Title: The History of Us
Author: Leah Stewart
Release Date: January 8, 2013
Genre: Contemporary Fiction
Rating: 4 out of 5
Eloise Hempel had a promising academic career ahead of her when the unthinkable happened: her older sister and brother-in-law were killed, and it was up to Eloise to take care of their three young children. Now, years later, Eloise still lives with the three grown children—Theo, Josh, and Claire—and despite the fact that she’s tried to encourage them to make lives of their own, they seem to cling desperately to what’s safe and known. Determined to have a life of her own, Eloise announces that she’s planning on selling their house, which leads to surprising and difficult consequences.
The History of Us is a novel about family, first and foremost. When Theo, Josh, and Claire’s parents’ died, Eloise had to put her life on hold and step in to make sure these three young children had the love, guidance, and support they so desperately needed. After all, it’s what you do when you’re family. What Eloise can’t help but think of, though, is what she left behind in order to care for these kids. She’s in such a difficult position, and it’s understandable why, now that the three are adults, she finally wants to think of herself, of her wants and needs. But what Eloise doesn’t take into account is that, though these three appear to be adults on the outside, they’re just as jumbled and confused as they have ever been on the inside.
The reasoning behind their stunted emotional maturity isn’t the focus of The History of Us, but the consequences certainly are. Eloise so badly wants these kids to go out and live their own lives, but they don’t seem to have that ability. They’re terrified by their options, and as a result, they cling onto what they know and trust. That is especially a problem for Theo, who can’t muster up the will to make any decisions about her future. It’s frustrating, to say the least, but Stewart makes the characters incredibly realistic.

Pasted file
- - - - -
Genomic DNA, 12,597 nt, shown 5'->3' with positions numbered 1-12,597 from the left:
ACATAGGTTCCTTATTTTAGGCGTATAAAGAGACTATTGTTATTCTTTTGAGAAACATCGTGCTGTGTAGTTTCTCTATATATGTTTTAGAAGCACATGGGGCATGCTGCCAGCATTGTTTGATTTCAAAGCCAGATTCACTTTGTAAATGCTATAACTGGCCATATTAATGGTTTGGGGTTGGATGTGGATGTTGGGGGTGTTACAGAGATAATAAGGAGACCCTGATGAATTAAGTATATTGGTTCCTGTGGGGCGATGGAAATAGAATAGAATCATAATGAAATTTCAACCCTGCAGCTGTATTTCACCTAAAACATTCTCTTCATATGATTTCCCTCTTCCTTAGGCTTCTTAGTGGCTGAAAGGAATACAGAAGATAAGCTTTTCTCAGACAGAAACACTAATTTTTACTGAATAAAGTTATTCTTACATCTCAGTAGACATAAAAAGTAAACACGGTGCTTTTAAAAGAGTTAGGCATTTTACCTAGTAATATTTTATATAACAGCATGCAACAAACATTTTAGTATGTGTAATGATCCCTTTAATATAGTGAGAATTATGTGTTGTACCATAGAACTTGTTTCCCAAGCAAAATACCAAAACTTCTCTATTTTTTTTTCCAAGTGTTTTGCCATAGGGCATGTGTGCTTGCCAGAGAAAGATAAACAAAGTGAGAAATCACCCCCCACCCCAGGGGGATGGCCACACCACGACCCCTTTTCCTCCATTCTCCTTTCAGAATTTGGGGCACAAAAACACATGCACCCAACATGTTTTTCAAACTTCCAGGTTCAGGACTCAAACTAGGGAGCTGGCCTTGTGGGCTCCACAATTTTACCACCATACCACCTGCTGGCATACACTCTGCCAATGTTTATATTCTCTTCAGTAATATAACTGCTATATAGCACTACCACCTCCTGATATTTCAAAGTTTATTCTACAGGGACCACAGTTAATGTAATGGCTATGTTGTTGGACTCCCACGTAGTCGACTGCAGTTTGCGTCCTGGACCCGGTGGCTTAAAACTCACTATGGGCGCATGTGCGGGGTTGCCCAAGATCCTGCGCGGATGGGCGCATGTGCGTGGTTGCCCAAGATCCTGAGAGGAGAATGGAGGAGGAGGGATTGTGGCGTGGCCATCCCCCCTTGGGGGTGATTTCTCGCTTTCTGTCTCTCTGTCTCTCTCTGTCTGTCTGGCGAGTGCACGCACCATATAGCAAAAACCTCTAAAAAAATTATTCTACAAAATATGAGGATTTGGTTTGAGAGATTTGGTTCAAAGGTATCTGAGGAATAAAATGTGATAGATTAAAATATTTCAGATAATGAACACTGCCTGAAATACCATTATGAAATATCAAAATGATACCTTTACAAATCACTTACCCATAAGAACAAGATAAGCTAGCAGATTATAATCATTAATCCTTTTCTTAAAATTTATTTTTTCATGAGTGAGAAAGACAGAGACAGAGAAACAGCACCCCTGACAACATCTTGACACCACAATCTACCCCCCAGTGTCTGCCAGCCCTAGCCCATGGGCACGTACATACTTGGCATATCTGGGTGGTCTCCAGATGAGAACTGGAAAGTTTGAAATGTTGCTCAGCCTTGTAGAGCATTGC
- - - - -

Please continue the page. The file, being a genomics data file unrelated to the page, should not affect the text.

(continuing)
At the same time, though, the reader has to question Eloise’s pushing in The History of Us. Yes, it’s good to steer children, to make them want more than what they have. But leaving Cincinnati for bigger and brighter things was her dream. Yes, it was taken away from her by horrible circumstances, but does it really mean there’s something wrong with Theo because she doesn’t want to leave her hometown? Stewart doesn’t give the reader any easy answers, and as a result, this is a thought provoking novel.
There are so many aspects to The History of Us I haven’t even begun to touch on here: Eloise’s difficult mother, the situation with their house that is old and too expensive to maintain, Eloise’s personal situation—there’s a lot within these pages. Stewart ensures that the reader is hooked from beginning to end, and though there are times when the reader might scream in frustration at the characters, she always keeps their behavior believable and realistic. In the end, this is a character-driven book, and as a result, it would make a great book club pick as readers will want to dissect motives and decisions made throughout the novel.
Other books by Leah Stewart: